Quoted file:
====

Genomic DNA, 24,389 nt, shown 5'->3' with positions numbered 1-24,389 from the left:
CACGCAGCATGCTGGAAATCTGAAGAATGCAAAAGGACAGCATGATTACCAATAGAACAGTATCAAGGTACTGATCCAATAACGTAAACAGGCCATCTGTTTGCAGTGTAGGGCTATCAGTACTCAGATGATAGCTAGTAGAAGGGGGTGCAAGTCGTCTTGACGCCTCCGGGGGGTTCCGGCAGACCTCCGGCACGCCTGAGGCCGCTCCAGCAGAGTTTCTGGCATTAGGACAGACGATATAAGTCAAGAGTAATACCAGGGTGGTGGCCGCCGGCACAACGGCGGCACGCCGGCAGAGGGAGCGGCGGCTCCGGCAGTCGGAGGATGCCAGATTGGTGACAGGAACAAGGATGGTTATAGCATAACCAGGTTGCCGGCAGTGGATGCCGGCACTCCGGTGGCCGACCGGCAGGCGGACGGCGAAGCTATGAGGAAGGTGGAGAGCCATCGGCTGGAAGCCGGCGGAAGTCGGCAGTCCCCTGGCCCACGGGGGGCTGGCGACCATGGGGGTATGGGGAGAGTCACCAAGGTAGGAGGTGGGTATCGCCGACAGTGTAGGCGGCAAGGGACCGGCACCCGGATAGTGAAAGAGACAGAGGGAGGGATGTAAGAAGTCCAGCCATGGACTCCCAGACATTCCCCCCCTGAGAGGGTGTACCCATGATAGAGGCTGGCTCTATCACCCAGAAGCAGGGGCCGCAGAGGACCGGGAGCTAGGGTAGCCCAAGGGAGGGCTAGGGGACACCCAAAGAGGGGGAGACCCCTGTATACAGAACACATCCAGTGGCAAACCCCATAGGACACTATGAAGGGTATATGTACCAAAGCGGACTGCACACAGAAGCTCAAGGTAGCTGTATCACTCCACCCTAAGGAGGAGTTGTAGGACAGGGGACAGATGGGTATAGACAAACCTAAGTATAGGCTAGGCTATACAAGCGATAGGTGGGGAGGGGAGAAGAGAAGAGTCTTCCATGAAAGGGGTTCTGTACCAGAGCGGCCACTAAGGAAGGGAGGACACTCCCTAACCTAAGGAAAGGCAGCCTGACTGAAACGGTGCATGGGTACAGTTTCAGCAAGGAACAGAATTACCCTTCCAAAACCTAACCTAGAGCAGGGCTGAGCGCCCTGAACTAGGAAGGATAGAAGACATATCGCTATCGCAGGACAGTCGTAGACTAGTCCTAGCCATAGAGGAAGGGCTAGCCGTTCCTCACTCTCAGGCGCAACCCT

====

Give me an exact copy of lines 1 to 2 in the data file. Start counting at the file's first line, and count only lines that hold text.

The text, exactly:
Genomic DNA, 24,389 nt, shown 5'->3' with positions numbered 1-24,389 from the left:
CACGCAGCATGCTGGAAATCTGAAGAATGCAAAAGGACAGCATGATTACCAATAGAACAGTATCAAGGTACTGATCCAATAACGTAAACAGGCCATCTGTTTGCAGTGTAGGGCTATCAGTACTCAGATGATAGCTAGTAGAAGGGGGTGCAAGTCGTCTTGACGCCTCCGGGGGGTTCCGGCAGACCTCCGGCACGCCTGAGGCCGCTCCAGCAGAGTTTCTGGCATTAGGACAGACGATATAAGTCAAGAGTAATACCAGGGTGGTGGCCGCCGGCACAACGGCGGCACGCCGGCAGAGGGAGCGGCGGCTCCGGCAGTCGGAGGATGCCAGATTGGTGACAGGAACAAGGATGGTTATAGCATAACCAGGTTGCCGGCAGTGGATGCCGGCACTCCGGTGGCCGACCGGCAGGCGGACGGCGAAGCTATGAGGAAGGTGGAGAGCCATCGGCTGGAAGCCGGCGGAAGTCGGCAGTCCCCTGGCCCACGGGGGGCTGGCGACCATGGGGGTATGGGGAGAGTCACCAAGGTAGGAGGTGGGTATCGCCGACAGTGTAGGCGGCAAGGGACCGGCACCCGGATAGTGAAAGAGACAGAGGGAGGGATGTAAGAAGTCCAGCCATGGACTCCCAGACATTCCCCCCCTGAGAGGGTGTACCCATGATAGAGGCTGGCTCTATCACCCAGAAGCAGGGGCCGCAGAGGACCGGGAGCTAGGGTAGCCCAAGGGAGGGCTAGGGGACACCCAAAGAGGGGGAGACCCCTGTATACAGAACACATCCAGTGGCAAACCCCATAGGACACTATGAAGGGTATATGTACCAAAGCGGACTGCACACAGAAGCTCAAGGTAGCTGTATCACTCCACCCTAAGGAGGAGTTGTAGGACAGGGGACAGATGGGTATAGACAAACCTAAGTATAGGCTAGGCTATACAAGCGATAGGTGGGGAGGGGAGAAGAGAAGAGTCTTCCATGAAAGGGGTTCTGTACCAGAGCGGCCACTAAGGAAGGGAGGACACTCCCTAACCTAAGGAAAGGCAGCCTGACTGAAACGGTGCATGGGTACAGTTTCAGCAAGGAACAGAATTACCCTTCCAAAACCTAACCTAGAGCAGGGCTGAGCGCCCTGAACTAGGAAGGATAGAAGACATATCGCTATCGCAGGACAGTCGTAGACTAGTCCTAGCCATAGAGGAAGGGCTAGCCGTTCCTCACTCTCAGGCGCAACCCT